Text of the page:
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Why do nuns profess vows twice instead of once, like married people?

Podcast Recorded: September 2, 2021
 Why do nuns profess vows twice, instead of once like people who get married?
Description

A listener wonders why nuns profess their vows two times when entering religious life, instead of just one time, as with marriage vows. Hear the full Ask Sister episode AS235 at aNunsLife.org. Hosts: Sister Maxine and Sister Shannon. You can read the transcript of this podcast below. We invite you to subscribe to our newsletter and check out lots more podcasts!

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Show Notes

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Transcript (Click for More)+

Sister Maxine  

Shannon, we have one more question, and it comes in from Thomas, in California. Thomas writes, “Although we're not Catholic, my wife and I were invited by a family friend to attend his daughter's ceremony for becoming a sister. I was surprised to learn that her vows are only for a couple of years, and after that she decides if she'll make a lifetime commitment. I guess I was thinking it would be more like marriage. When my wife and I got married, our vows were for the rest of our life. We didn't have the choice to start off with a few years and then decide. I could see advantages to doing that and some disadvantages too. What is the reason for doing vows two times, and do all Catholic sisters, do that?”

Thomas, congratulations to your friend's daughter! A profession is a great event, not only in her life but also in the life of her religious community and of the whole Church. So the context of your question is the vows, and you compare them to the marriage vows—Shannon, there are some valid comparisons here, so maybe we can talk a bit about how the stages of entering religious life may or may not compare with the stages of getting married.

Sister Shannon  

It's a great thought. When I read this question from you, Thomas, the first thing that I thought about was the whole notion of engagement. Our experience of temporary vows--those early years before we enter into perpetual vows or final vows as they're sometimes called--is a way for us to get to know the community and for the community to get to know us as individuals, to enter into ministry to begin to live the life of a religious, and to discover all the impact of what that means, which I think is the same thing that happens in engagement.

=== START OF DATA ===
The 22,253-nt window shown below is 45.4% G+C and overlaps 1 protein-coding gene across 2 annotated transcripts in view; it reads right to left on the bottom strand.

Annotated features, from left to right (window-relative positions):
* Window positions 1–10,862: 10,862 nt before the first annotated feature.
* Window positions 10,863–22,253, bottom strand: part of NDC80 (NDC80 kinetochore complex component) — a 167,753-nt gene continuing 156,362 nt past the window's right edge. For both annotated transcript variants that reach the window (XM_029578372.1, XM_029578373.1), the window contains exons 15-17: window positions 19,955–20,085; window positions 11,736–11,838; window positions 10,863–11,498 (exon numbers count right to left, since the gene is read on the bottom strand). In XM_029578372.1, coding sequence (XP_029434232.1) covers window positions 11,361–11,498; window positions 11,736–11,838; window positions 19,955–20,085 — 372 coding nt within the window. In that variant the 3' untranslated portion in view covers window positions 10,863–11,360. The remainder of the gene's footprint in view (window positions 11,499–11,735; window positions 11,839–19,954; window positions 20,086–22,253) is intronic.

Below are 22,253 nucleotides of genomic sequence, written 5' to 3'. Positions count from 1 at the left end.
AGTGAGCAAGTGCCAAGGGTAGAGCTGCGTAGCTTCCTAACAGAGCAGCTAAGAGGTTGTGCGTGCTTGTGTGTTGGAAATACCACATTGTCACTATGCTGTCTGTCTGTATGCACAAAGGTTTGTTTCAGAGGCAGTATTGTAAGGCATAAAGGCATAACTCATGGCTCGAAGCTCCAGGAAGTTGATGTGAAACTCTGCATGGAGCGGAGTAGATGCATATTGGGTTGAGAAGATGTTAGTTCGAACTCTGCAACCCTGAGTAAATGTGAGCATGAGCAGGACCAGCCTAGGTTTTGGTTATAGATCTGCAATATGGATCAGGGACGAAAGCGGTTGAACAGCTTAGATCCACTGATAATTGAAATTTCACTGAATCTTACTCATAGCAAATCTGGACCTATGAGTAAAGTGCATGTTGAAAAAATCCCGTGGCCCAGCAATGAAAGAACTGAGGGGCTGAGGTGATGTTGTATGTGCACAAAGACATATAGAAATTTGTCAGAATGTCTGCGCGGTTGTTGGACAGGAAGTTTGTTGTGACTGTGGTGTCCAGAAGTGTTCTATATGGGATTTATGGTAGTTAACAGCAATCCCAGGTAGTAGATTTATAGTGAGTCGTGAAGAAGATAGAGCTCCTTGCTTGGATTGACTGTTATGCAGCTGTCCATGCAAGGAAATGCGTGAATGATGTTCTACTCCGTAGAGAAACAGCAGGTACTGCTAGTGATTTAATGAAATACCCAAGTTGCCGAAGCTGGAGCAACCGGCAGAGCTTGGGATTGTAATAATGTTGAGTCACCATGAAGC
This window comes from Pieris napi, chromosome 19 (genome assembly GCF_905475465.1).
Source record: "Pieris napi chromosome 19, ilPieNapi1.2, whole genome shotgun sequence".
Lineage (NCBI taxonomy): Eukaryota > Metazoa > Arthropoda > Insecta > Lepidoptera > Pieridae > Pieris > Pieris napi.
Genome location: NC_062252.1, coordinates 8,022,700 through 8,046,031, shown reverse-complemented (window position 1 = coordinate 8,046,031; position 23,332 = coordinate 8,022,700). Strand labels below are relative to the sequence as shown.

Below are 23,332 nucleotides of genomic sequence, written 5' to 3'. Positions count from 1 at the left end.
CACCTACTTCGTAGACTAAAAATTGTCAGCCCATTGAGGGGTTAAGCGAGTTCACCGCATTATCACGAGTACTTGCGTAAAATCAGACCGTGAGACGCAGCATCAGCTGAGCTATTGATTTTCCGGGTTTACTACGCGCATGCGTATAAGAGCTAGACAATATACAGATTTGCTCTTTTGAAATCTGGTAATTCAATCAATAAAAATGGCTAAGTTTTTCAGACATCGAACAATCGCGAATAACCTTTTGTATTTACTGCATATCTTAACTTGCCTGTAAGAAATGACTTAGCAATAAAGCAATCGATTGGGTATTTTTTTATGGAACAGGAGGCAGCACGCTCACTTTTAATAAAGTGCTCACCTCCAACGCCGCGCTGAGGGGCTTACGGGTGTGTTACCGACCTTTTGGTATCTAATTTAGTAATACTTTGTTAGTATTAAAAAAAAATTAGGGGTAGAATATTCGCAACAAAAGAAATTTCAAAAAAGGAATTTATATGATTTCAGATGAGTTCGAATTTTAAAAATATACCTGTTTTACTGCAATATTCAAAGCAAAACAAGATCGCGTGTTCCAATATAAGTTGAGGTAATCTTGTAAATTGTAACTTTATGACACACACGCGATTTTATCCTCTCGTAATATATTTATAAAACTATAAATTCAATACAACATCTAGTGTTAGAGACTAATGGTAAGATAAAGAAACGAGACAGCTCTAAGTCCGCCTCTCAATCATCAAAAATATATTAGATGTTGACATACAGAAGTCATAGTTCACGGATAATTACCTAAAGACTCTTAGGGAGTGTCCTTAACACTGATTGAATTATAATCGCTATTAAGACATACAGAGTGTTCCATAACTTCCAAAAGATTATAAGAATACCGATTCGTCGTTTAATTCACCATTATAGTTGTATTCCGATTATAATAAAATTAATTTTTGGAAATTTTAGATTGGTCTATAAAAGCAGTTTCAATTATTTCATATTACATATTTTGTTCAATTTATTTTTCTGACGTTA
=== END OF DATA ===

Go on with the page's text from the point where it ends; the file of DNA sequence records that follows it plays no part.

Sister Maxine  

Yes! Also, the steps in religious life aren’t exactly the same for all religious communities but very close. Generally, it starts with being a candidate or some would say a postulant. That can be one or two years, and then you enter into the novitiate: in my experience, it was two years, one of which was a canonical year of prayer and study and then a ministerial year. And then, first vows.

Sister Shannon  

During that novitiate time, you learn the history of the community, the charism of the community, and how it was founded so that you really have a clear understanding of what you are entering into.

Sister Maxine  

You learn some of the prayers that are meaningful in the congregation. 

Sister Shannon  

Indeed. And then those temporary vows that you begin when you enter into a vowed relationship with God, that is the final stage of getting to know the community and the community getting to know you.

Sister Maxine  

And it's an intentional path. It's not like where you go through all of this--because there's already a few years of where you get to know the community--and then you hit this point and you can just leave. The intent is to continue on.

Sister Shannon  

The word that we use for it traditionally in religious life is formation. Throughout our life as consecrated women we have formation as a part of who we are. So, those early days of formation are typically like in a relationship where you're getting to know somebody, you begin to date--what do you like, what foods do you like, what movies do you like, what genres do you like. It’s that kind of just getting to know you and then you want to go deeper. The novitiate provides an opportunity for us to go deeper in that relationship. And it helps to form our character so that we in fact can live out the vows in religious life. And we study the vows that we're going to be entering into, which is a really important part of this entire process, because when you make a perpetual commitment, you're entering into a lifelong relationship with your community and with your God.

Sister Maxine  

As you were talking about that whole process of relationship, how in those early stages it’s like a couple getting to know each other, that's when you meet the parents and you meet the siblings and you meet the aunts and uncles. In religious life, you continue to go through processes like that because you're getting to know a whole community, and with a marriage, you're getting to know a whole family. Whatever size that family may be, you're marrying into a whole family.

Sister Shannon